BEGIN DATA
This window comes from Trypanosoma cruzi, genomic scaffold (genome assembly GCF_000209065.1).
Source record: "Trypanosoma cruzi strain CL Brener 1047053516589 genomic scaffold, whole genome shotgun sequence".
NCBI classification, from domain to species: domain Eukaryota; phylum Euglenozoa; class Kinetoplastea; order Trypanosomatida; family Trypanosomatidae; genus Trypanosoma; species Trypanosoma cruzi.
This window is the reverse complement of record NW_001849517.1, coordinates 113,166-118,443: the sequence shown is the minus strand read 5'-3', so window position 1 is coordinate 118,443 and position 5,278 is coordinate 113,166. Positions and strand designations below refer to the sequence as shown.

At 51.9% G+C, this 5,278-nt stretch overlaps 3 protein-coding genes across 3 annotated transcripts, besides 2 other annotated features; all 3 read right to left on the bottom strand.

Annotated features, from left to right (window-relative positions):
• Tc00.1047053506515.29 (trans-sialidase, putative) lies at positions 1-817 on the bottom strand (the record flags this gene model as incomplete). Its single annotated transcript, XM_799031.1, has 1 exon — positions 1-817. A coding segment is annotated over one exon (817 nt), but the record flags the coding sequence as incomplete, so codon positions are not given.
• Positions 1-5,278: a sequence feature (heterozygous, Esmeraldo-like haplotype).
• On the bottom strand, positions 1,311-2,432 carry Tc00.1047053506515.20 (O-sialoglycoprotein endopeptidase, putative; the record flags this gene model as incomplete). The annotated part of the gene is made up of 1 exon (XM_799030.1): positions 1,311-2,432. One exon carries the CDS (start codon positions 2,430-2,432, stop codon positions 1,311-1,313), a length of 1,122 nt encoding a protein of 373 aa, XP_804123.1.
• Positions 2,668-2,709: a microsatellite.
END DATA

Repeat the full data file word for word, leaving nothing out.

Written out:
This window comes from Trypanosoma cruzi, genomic scaffold (genome assembly GCF_000209065.1).
Source record: "Trypanosoma cruzi strain CL Brener 1047053516589 genomic scaffold, whole genome shotgun sequence".
NCBI classification, from domain to species: domain Eukaryota; phylum Euglenozoa; class Kinetoplastea; order Trypanosomatida; family Trypanosomatidae; genus Trypanosoma; species Trypanosoma cruzi.
This window is the reverse complement of record NW_001849517.1, coordinates 113,166-118,443: the sequence shown is the minus strand read 5'-3', so window position 1 is coordinate 118,443 and position 5,278 is coordinate 113,166. Positions and strand designations below refer to the sequence as shown.

At 51.9% G+C, this 5,278-nt stretch overlaps 3 protein-coding genes across 3 annotated transcripts, besides 2 other annotated features; all 3 read right to left on the bottom strand.

Annotated features, from left to right (window-relative positions):
• Tc00.1047053506515.29 (trans-sialidase, putative) lies at positions 1-817 on the bottom strand (the record flags this gene model as incomplete). Its single annotated transcript, XM_799031.1, has 1 exon — positions 1-817. A coding segment is annotated over one exon (817 nt), but the record flags the coding sequence as incomplete, so codon positions are not given.
• Positions 1-5,278: a sequence feature (heterozygous, Esmeraldo-like haplotype).
• On the bottom strand, positions 1,311-2,432 carry Tc00.1047053506515.20 (O-sialoglycoprotein endopeptidase, putative; the record flags this gene model as incomplete). The annotated part of the gene is made up of 1 exon (XM_799030.1): positions 1,311-2,432. One exon carries the CDS (start codon positions 2,430-2,432, stop codon positions 1,311-1,313), a length of 1,122 nt encoding a protein of 373 aa, XP_804123.1.
• Positions 2,668-2,709: a microsatellite.